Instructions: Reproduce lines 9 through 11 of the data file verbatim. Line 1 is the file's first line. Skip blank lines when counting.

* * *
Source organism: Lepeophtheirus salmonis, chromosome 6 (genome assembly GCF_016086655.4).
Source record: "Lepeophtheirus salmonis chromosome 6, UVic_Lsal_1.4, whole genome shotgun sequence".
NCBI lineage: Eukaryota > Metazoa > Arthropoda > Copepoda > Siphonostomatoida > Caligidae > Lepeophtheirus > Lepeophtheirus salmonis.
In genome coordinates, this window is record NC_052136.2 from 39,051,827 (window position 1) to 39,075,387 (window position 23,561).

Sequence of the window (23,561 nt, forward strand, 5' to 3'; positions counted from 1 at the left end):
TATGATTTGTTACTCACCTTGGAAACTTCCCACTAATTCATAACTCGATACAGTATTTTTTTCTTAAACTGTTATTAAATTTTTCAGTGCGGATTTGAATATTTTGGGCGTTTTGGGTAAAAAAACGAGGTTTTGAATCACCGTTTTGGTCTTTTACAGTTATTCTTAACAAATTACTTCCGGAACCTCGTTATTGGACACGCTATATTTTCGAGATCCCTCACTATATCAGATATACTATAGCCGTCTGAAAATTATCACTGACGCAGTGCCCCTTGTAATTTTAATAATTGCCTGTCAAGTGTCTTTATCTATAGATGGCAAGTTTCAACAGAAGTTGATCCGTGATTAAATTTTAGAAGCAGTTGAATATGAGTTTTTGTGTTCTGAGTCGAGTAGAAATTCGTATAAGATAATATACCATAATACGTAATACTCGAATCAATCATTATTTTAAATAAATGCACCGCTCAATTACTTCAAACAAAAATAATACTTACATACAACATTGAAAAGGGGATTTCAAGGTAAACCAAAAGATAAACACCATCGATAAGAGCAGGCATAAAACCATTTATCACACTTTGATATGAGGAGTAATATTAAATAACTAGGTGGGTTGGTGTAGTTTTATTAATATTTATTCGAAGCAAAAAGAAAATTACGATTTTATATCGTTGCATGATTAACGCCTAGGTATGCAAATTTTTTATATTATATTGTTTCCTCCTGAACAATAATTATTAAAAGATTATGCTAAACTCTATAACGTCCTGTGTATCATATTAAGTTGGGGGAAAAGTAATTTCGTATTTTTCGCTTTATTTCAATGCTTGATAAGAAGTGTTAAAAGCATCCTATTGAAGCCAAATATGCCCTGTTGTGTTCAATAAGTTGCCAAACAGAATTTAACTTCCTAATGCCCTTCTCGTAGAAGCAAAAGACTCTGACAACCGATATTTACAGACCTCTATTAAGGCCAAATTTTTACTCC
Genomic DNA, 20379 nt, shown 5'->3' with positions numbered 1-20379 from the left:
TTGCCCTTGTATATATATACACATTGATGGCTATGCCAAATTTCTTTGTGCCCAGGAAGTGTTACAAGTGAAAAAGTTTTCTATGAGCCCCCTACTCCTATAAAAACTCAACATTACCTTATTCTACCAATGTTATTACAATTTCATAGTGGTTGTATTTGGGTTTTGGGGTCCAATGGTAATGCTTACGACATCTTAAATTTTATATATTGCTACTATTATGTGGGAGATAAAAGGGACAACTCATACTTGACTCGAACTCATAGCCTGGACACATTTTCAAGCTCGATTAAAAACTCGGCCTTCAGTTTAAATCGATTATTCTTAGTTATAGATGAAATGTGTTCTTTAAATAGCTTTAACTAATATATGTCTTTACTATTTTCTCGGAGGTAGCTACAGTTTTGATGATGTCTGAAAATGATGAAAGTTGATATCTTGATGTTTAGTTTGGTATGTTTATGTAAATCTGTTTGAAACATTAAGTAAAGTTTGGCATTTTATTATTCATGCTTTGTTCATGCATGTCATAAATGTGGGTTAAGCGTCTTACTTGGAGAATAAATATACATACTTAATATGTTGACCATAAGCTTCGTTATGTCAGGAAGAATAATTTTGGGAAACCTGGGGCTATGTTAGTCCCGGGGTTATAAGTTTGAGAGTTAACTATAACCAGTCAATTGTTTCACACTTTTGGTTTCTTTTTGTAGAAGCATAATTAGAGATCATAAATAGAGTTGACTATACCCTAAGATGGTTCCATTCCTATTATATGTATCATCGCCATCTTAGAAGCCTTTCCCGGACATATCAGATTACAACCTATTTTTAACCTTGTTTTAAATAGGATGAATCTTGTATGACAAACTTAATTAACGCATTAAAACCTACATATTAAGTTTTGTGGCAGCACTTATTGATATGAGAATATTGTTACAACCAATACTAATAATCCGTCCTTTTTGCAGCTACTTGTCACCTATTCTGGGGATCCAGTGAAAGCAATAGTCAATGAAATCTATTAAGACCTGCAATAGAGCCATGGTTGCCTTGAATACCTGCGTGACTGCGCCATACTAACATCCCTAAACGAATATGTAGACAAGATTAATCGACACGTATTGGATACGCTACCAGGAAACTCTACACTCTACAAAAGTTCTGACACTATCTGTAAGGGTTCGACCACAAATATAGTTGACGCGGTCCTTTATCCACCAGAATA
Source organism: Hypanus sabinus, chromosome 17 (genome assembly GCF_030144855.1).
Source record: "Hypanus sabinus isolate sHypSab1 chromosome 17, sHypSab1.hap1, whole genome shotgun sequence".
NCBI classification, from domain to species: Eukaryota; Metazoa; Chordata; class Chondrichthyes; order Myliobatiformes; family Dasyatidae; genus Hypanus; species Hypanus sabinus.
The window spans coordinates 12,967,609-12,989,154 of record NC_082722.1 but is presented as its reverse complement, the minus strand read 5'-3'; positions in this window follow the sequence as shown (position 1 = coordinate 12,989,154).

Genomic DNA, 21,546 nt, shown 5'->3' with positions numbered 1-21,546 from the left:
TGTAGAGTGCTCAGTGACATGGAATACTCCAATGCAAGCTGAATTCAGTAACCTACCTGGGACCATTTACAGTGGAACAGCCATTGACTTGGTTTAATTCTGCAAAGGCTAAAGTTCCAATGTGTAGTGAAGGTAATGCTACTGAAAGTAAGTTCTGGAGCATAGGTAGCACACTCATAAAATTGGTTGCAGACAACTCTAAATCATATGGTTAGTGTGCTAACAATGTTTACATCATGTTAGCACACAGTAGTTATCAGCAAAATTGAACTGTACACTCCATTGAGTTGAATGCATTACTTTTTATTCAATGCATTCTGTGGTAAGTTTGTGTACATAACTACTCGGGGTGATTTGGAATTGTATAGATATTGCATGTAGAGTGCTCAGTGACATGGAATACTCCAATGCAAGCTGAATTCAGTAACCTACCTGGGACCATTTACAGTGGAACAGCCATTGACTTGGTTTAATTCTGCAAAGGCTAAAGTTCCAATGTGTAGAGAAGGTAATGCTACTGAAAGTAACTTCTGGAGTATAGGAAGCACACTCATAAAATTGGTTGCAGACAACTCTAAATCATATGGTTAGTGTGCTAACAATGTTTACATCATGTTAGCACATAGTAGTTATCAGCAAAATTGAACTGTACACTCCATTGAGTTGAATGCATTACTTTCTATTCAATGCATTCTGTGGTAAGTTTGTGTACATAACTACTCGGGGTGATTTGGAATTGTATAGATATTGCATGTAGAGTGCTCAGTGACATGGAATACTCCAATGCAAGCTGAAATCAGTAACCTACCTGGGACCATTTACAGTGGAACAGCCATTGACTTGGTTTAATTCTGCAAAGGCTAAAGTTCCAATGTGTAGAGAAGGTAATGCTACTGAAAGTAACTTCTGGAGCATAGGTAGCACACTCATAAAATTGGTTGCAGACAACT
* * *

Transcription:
Source organism: Hypanus sabinus, chromosome 17 (genome assembly GCF_030144855.1).
Source record: "Hypanus sabinus isolate sHypSab1 chromosome 17, sHypSab1.hap1, whole genome shotgun sequence".
NCBI classification, from domain to species: Eukaryota; Metazoa; Chordata; class Chondrichthyes; order Myliobatiformes; family Dasyatidae; genus Hypanus; species Hypanus sabinus.